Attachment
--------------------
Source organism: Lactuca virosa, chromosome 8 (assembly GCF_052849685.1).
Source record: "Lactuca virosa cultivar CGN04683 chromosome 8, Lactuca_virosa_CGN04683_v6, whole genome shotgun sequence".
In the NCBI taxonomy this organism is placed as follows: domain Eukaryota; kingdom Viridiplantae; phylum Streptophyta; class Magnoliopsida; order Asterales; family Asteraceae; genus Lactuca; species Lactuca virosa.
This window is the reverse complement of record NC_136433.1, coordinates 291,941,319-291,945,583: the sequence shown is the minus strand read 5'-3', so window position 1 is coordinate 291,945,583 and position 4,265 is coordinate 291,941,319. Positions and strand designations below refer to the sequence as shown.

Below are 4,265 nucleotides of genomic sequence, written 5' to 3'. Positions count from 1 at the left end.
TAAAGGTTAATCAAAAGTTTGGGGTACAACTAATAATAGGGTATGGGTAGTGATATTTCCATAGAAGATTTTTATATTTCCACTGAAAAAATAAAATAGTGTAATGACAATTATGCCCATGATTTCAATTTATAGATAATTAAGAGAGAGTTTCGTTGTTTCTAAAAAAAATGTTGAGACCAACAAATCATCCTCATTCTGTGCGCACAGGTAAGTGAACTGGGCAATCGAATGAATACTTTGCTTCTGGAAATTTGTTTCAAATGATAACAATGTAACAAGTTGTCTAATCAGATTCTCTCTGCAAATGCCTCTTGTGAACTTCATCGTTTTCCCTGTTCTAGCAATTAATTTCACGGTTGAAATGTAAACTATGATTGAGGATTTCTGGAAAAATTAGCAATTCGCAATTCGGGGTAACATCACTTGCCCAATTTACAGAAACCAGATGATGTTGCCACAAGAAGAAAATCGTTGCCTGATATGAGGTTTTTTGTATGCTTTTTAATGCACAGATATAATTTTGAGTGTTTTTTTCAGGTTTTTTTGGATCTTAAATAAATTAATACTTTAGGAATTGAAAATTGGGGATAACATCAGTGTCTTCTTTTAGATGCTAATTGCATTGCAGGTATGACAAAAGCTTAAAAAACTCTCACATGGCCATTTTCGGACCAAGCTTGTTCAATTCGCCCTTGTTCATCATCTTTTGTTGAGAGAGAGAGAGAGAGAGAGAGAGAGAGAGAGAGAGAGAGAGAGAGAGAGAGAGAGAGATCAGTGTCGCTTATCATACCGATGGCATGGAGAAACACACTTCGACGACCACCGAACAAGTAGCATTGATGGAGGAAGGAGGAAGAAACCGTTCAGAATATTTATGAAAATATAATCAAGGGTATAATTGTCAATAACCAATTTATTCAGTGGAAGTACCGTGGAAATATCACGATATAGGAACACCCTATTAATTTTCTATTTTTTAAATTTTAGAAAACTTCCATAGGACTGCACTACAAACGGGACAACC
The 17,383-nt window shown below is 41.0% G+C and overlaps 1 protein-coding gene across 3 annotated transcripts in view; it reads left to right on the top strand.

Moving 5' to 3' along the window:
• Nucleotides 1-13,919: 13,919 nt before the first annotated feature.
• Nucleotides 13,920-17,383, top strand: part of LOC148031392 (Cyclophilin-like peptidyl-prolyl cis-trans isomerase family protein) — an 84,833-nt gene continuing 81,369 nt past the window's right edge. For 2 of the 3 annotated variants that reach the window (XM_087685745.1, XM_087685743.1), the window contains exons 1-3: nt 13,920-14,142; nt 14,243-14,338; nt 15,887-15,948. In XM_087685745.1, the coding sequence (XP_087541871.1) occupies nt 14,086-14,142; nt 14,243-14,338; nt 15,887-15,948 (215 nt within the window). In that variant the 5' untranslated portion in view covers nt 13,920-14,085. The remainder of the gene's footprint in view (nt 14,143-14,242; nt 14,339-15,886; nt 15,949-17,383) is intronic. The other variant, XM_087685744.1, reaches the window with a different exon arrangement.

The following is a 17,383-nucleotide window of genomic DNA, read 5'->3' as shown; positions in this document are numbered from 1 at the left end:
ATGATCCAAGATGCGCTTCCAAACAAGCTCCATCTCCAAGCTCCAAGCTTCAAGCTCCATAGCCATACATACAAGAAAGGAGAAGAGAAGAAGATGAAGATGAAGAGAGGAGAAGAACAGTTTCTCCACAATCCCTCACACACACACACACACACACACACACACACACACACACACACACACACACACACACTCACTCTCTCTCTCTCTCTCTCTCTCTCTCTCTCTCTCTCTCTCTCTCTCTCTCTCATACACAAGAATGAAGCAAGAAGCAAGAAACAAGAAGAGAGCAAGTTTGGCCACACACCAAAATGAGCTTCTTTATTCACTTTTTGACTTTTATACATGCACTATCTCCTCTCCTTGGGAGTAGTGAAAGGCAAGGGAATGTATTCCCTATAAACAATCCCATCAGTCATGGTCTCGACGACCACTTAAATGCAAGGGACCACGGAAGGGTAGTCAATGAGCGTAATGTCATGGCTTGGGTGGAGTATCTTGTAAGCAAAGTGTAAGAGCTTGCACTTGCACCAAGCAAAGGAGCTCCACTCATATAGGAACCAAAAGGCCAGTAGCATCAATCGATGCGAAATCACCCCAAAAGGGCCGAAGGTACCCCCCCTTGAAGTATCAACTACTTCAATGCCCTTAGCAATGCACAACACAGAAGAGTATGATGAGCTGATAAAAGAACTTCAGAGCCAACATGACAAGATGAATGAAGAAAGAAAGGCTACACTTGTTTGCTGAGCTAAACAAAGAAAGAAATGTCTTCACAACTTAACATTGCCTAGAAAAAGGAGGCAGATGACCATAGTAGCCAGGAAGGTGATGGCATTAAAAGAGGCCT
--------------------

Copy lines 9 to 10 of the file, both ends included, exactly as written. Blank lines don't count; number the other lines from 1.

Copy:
• Nucleotides 1-13,919: 13,919 nt before the first annotated feature.
• Nucleotides 13,920-17,383, top strand: part of LOC148031392 (Cyclophilin-like peptidyl-prolyl cis-trans isomerase family protein) — an 84,833-nt gene continuing 81,369 nt past the window's right edge. For 2 of the 3 annotated variants that reach the window (XM_087685745.1, XM_087685743.1), the window contains exons 1-3: nt 13,920-14,142; nt 14,243-14,338; nt 15,887-15,948. In XM_087685745.1, the coding sequence (XP_087541871.1) occupies nt 14,086-14,142; nt 14,243-14,338; nt 15,887-15,948 (215 nt within the window). In that variant the 5' untranslated portion in view covers nt 13,920-14,085. The remainder of the gene's footprint in view (nt 14,143-14,242; nt 14,339-15,886; nt 15,949-17,383) is intronic. The other variant, XM_087685744.1, reaches the window with a different exon arrangement.